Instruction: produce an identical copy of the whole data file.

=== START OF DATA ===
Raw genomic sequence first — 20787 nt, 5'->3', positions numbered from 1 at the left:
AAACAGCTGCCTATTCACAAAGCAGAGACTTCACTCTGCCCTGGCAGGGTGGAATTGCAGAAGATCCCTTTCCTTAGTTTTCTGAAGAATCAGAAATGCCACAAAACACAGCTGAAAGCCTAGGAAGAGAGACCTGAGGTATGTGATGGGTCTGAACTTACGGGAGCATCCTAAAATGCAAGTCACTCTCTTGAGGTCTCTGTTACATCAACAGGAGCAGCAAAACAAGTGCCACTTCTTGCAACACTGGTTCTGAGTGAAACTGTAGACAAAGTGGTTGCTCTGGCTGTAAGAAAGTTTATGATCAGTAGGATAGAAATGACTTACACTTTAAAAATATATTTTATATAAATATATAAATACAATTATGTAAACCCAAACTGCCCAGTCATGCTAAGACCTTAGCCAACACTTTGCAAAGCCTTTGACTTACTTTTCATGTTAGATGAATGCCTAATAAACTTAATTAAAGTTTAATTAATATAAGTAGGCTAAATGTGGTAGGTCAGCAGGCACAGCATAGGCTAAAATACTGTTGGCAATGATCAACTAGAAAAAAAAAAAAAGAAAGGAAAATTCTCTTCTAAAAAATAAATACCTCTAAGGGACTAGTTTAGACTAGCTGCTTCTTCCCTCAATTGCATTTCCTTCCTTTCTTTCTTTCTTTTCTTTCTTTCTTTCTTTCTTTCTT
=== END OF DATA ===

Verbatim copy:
Raw genomic sequence first — 20787 nt, 5'->3', positions numbered from 1 at the left:
AAACAGCTGCCTATTCACAAAGCAGAGACTTCACTCTGCCCTGGCAGGGTGGAATTGCAGAAGATCCCTTTCCTTAGTTTTCTGAAGAATCAGAAATGCCACAAAACACAGCTGAAAGCCTAGGAAGAGAGACCTGAGGTATGTGATGGGTCTGAACTTACGGGAGCATCCTAAAATGCAAGTCACTCTCTTGAGGTCTCTGTTACATCAACAGGAGCAGCAAAACAAGTGCCACTTCTTGCAACACTGGTTCTGAGTGAAACTGTAGACAAAGTGGTTGCTCTGGCTGTAAGAAAGTTTATGATCAGTAGGATAGAAATGACTTACACTTTAAAAATATATTTTATATAAATATATAAATACAATTATGTAAACCCAAACTGCCCAGTCATGCTAAGACCTTAGCCAACACTTTGCAAAGCCTTTGACTTACTTTTCATGTTAGATGAATGCCTAATAAACTTAATTAAAGTTTAATTAATATAAGTAGGCTAAATGTGGTAGGTCAGCAGGCACAGCATAGGCTAAAATACTGTTGGCAATGATCAACTAGAAAAAAAAAAAAAGAAAGGAAAATTCTCTTCTAAAAAATAAATACCTCTAAGGGACTAGTTTAGACTAGCTGCTTCTTCCCTCAATTGCATTTCCTTCCTTTCTTTCTTTCTTTTCTTTCTTTCTTTCTTTCTTTCTT